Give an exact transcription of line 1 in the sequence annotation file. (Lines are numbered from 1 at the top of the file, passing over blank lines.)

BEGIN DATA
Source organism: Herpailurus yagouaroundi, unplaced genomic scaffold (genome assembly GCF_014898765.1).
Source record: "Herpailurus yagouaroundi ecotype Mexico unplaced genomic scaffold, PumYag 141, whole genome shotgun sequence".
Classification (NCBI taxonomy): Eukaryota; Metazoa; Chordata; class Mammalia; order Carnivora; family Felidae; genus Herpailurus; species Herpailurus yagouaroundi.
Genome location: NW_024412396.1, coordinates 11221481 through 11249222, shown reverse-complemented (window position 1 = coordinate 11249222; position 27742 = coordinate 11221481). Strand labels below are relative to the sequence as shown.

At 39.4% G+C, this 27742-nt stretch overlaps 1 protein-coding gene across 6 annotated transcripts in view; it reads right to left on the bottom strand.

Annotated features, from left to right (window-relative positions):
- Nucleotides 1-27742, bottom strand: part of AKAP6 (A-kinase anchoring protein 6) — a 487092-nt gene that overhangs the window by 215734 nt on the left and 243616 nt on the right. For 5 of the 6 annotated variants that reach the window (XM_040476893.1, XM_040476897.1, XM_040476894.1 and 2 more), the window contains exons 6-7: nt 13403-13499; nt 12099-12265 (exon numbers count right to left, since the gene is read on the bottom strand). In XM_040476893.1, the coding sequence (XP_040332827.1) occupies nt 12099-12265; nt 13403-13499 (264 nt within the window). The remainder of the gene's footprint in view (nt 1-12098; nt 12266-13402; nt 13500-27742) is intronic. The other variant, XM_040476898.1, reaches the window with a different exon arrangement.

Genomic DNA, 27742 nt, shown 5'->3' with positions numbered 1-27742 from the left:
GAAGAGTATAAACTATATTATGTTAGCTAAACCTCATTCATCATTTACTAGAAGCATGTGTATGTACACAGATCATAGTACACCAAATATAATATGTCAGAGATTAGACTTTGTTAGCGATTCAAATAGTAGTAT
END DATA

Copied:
Source organism: Herpailurus yagouaroundi, unplaced genomic scaffold (genome assembly GCF_014898765.1).